Coleman: Aren't they free, over there? Can't they come here whenever they want, provided they wear those metal things?

Busset: A Sime can't wear those for more than a few hours at a time.

Coleman pushes his lip out again.

Coleman: So, I give him a house, he stays inside mostly. Maybe get two, a Sime and one of their tame Gens.

Busset: So, you expect this Sime to be a virtual prisoner? And do you even have a house that's insulated well enough?

Coleman waves his hands again, differently this time.

Coleman: Details. For that I got engineers. I can hire knowledge about Simes, I don't have to have it. What I haven't got, is any way to get the Sime I need. Can't exactly put a want-ad in the paper, hey? That's where you come in.

Busset raises an eyebrow.

Busset: How so?

Coleman: You know Simeland. You know Simes. You've got connections over there.

Busset: You want me to hire a Sime for you?

Coleman: Yes, subject to my final approval by interview, of course. I've got to be able to work with the man.

Busset: You might want to do some preparation for that interview, yourself.

Coleman: I will, then. Will you do it?

Busset: For instance, you'll have an easier time convincing a Sime to work for you if you make a good-faith gesture.

Coleman: Name it.

Busset: At the minimum, you should be lowfield. It wouldn't hurt to learn some Sime Territory manners, either. That way, the Sime would have some reassurance that you have associated with Simes before.

Coleman: Lowfield, as in give up my stuff?

Busset: Yes.

Coleman waves that away.

Coleman: No problem, I'm sure. As for manners, I don't change how I act just for the hired help. He'd have to get used to my style.

Busset shakes his head.

Busset: Simes aren't as flexible as Gens. Most of the "manners" I'm talking about are the minimum accommodation they need to associate with Gens with nobody getting hurt.

Coleman shrugs.

Coleman: Like what? You already told me about my temper.

Busset: A lot of it is adjusting your behavior according to how close the Sime is to need. And your feelings. If you let yourself get angry or afraid near a Sime who's in need -- well, that's how accidents happen.

Coleman: Afraid's not a problem. Angry -- well. I'll see.

Coleman is confident that he has an unlimited ability to manipulate his own personality for his business advantage.

Busset: You've got to stay calm around Simes. Because the Sime can't be calm if you're not.

Coleman: I can act as calm as anybody.

Busset: An act won't work. They feel your actual emotions, not the ones you're acting out.

Coleman throws his hands up into the air.

Coleman: Well, it's all for the business. I'll do what I can. The guy can't expect me to be perfect.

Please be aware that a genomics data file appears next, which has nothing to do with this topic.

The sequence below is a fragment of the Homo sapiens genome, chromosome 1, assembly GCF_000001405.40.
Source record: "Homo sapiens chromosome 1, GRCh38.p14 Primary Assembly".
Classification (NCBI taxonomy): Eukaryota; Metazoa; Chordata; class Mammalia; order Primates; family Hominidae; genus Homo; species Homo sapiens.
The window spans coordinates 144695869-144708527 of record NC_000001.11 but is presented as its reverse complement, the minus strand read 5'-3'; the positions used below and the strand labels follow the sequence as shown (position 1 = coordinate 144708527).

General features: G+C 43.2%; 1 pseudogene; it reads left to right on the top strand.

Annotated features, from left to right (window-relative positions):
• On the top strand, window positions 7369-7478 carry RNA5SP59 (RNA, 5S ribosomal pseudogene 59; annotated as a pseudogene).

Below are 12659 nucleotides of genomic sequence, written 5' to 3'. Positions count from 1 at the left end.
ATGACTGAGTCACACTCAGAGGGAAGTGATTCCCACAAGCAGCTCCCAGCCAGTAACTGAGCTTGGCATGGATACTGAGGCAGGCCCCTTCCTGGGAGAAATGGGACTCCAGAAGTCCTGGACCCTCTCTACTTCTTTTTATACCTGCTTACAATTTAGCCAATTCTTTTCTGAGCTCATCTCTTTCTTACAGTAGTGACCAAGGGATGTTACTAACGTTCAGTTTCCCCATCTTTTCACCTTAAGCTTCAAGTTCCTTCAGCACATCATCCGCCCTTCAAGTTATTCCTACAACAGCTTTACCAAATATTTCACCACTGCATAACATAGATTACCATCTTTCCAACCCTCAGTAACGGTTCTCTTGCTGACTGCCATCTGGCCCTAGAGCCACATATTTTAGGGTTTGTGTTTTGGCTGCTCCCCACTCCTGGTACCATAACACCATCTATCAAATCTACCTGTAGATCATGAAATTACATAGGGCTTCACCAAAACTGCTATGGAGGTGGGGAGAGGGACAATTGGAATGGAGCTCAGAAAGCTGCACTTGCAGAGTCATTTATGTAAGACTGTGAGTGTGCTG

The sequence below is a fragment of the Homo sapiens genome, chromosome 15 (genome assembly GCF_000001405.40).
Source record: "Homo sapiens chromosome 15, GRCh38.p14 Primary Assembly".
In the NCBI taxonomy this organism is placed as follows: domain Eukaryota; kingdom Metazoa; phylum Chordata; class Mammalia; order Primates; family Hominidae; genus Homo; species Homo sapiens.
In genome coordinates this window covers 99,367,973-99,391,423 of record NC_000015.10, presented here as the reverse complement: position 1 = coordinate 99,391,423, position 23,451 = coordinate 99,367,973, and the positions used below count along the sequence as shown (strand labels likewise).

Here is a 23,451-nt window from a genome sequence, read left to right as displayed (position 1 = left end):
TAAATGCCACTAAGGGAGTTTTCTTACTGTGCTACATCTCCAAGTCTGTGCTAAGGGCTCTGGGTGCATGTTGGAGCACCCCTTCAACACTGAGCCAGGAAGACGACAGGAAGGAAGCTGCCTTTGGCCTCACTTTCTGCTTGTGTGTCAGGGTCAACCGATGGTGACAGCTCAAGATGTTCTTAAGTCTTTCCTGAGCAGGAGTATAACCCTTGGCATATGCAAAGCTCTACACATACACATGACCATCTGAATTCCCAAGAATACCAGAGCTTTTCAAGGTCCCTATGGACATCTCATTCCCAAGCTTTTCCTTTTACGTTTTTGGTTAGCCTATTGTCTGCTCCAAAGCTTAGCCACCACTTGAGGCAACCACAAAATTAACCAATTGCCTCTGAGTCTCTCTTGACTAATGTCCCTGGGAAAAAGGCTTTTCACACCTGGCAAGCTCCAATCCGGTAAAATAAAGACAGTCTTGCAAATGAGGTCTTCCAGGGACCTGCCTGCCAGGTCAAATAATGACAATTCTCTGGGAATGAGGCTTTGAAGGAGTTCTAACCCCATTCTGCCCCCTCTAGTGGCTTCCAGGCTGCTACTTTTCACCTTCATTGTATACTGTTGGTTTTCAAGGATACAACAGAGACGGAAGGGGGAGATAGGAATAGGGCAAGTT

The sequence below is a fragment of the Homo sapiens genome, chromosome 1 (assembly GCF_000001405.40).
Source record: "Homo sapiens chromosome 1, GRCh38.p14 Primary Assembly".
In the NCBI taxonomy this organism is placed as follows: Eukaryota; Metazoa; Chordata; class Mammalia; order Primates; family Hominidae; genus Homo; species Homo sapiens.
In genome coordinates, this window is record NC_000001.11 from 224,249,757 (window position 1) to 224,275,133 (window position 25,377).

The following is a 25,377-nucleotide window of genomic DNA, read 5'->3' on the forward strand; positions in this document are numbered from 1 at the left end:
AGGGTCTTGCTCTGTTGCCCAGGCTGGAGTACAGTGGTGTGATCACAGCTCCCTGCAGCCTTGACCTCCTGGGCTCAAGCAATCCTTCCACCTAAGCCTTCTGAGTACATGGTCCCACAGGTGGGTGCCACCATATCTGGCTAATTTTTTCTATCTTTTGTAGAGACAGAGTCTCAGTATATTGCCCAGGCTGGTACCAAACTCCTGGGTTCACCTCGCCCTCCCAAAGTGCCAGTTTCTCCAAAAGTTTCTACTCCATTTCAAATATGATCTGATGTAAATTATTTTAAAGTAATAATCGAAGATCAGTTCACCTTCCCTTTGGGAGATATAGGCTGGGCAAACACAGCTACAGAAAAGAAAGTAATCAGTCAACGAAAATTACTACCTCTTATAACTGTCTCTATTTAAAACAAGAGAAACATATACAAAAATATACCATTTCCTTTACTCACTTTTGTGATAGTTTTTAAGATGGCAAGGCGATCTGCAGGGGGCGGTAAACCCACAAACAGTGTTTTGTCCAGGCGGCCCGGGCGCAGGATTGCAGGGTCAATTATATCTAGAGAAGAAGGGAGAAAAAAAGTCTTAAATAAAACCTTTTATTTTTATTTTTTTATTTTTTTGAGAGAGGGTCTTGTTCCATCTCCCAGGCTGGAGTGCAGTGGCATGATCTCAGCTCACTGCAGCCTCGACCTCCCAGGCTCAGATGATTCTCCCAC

Busset: That's the whole point. If you can't convince him that you're at least close to perfect, he'll leave. Nothing you can pay will be worth the man's life -- which is what you're asking him to risk. If you provoke him into attacking you -- or someone else -- he'll be executed by his own people.

Coleman mops his sweaty brow.

Coleman: Okay, I get the point.

Coleman is beginning to wonder if this game really is worth the candle.

Busset: Look, it's not that hard. It's just the manners that every Gen living in Simeland learns.

Coleman waves that away too.

Coleman: Starting when, in their teens? And everyone around them behaving the same way.

Coleman unconsciously discounts, of course, that some of those "everyones" are Simes.

Busset: True enough. If a kid can learn it, you can, too. I did.

Coleman was about to say "I'm set in my ways", but realizes that would undermine his whole position.

Coleman: Hrrmph. Perhaps. Busset, I get the impression you're trying to talk me out of this.

Coleman's suspicions, never far from the surface, begin to be aroused. Is Busset already using this approach himself? But he isn't Coleman's competitor, on the contrary.

Busset: I just want you to know what you're getting into. I admit, though, if you want me to hire someone for you, my reputation will also be at stake if you can't make it work.

Coleman understands that.

Coleman: Have you ever thought of using this approach yourself, hey?

Busset: Not really. I make my living acting as a go-between for people who don't want to trade with Simes personally. Why would they pay me to do it for them if I made them deal with a Sime directly anyway?

Coleman nods and hrrmphs again.

Coleman: Fair enough. Well, you're a busy man, I'm a busy man. Send out your feelers, or whatever, and when you have somebody, get in touch, hey?

Busset: All right. And if you change your mind about this, let me know.

Busset privately resolves to wait a few weeks before starting on this chore.

Coleman: Of course. But I won't. You know me.

Busset has known a lot of people who change their minds after close personal contact with a Sime.

Coleman gets up and extends his hand.

Busset shakes.

Busset: Yes, I do know you.

Coleman laughs, then wonders if he should have.

Coleman: See you in two weeks, per usual?

Busset: Yes, in two weeks.

Coleman turns on his heel and walks out, politely shutting the door behind him.

Busset shakes his head and turns back to his inventories.